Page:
Dissertations, Theses, and Capstone Projects

Date of Degree


Document Type


Degree Name





Alexander Schlutz

Committee Members

Alan Vardy

Peter Hitchcock

Subject Categories

Aesthetics | Comparative Philosophy | Continental Philosophy | Epistemology | German Literature | History of Philosophy | Literature in English, British Isles | Metaphysics | Religious Thought, Theology and Philosophy of Religion


Coleridge, philosophy, German, epistemology, British, method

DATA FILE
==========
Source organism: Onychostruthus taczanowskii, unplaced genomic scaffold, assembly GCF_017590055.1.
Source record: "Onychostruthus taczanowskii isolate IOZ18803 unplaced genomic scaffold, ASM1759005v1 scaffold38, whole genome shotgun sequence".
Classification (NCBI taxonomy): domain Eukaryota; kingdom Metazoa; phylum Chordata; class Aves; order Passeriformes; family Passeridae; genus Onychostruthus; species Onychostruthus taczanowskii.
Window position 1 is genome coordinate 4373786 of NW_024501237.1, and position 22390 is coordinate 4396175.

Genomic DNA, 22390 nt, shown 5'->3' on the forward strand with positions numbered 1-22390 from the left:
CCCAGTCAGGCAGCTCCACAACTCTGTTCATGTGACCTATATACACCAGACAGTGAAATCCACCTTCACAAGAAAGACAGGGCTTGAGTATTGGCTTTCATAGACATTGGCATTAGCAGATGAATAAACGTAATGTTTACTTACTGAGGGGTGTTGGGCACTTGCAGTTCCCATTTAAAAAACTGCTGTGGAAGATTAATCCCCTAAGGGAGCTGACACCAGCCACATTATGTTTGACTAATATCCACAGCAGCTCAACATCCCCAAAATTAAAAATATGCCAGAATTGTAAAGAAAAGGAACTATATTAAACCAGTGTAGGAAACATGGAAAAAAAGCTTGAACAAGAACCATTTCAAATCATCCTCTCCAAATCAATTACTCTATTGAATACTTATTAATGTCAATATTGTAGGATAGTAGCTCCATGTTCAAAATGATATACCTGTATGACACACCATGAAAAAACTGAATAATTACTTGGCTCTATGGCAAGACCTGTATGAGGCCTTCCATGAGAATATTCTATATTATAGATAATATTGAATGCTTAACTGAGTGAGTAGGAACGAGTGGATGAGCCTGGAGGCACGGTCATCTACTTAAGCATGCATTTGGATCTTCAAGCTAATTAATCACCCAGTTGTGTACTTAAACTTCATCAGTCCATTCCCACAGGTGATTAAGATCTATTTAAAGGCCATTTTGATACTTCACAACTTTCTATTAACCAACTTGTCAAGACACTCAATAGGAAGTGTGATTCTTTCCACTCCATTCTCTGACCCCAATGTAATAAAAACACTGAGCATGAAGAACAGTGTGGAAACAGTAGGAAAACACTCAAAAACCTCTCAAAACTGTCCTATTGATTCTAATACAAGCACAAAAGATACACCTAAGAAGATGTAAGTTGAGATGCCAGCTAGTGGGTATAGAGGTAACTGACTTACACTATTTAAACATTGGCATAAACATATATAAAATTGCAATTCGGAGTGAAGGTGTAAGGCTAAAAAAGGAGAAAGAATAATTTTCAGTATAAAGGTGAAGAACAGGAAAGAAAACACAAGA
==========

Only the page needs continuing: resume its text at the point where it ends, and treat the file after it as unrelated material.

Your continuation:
Coleridge’s prose works, published and unpublished, demonstrate a thorough and critical testing and understanding of British and German philosophical responses to skepticism and the ability of philosophy to progress by maintaining a double-minded and conflicted suture of both the practical or imaginative eclipse of knowledge and theorizing the hypothetical epistemological absolute that explains the relativity of facticity. Any inadequate method of inquiry stagnates within attempting a purely figurative or purely demonstrative solution to skepticism. Thus, the appropriate way to approach Coleridge’s understanding of philosophy is the struggle to make inquiry adequate though progression. Coleridge’s methodological impulse originates explicitly in a response to William Wordsworth, a poet theorizing poetry and exemplifying that poetry cannot speak for itself. In Coleridge’s mature thought, the role of poetry transitions from a philosophical problem (maintained in Coleridge’s early prose works) to the animus of a kind of philosophy that counteracts scientific reasoning and evinces philosophy as a seeking after and love for knowledge–never completely pragmatic but requiring a non-scientific, sublime, and necessarily pretentious imagining of knowledge’s absolute ground in order to make analysis grounded. In practice, Coleridge’s methodological understanding of philosophy shows within the bulk of his later prose—the early prose of the Biographia, Statesman’s Manual, and the Essays on Method in the 1818 Friend are sites of epistemological and methodological conflict—being dedicated to either correcting individual philosophical methods for which the absolute or its impossibility has become science (thus eroding the practical and theoretical distinction) or imaginatively illustrating practical and theoretical convergence, most notably in the often misunderstood (by being delegated to theosophic doctrine) writing on noetic logic, the good and evil will, the logos, and trinity or tetractys. Within the British context, from Francis Bacon to empiricism, and within the German context, from Jacobi and Kant to Hegel, I show Coleridge’s pattern of critical digestion is well-informed and progresses through the methodological options—historically highlighted in Hume and Jacobi—he sees repeating within the history of philosophy, such that explicitly distinct thinkers like Bacon and Plato map the same ground but are distorted and made different by reigning methodologies. Most notably, Coleridge’s criticism of Kant, Fichte, Schelling, and Hegel’s philosophical methods displays an intense engagement with and unique outcome but not solution to a desire for a system of philosophy. I contrast Coleridge’s method with Friedrich Schlegel’s to note Coleridge’s difference from what has been called the Romantic response to idealism. Coleridge is persistently attuned to what are the methodological errors and doctrinal half-truths of any singular method: the form of argumentation is the substance of Coleridge’s prose.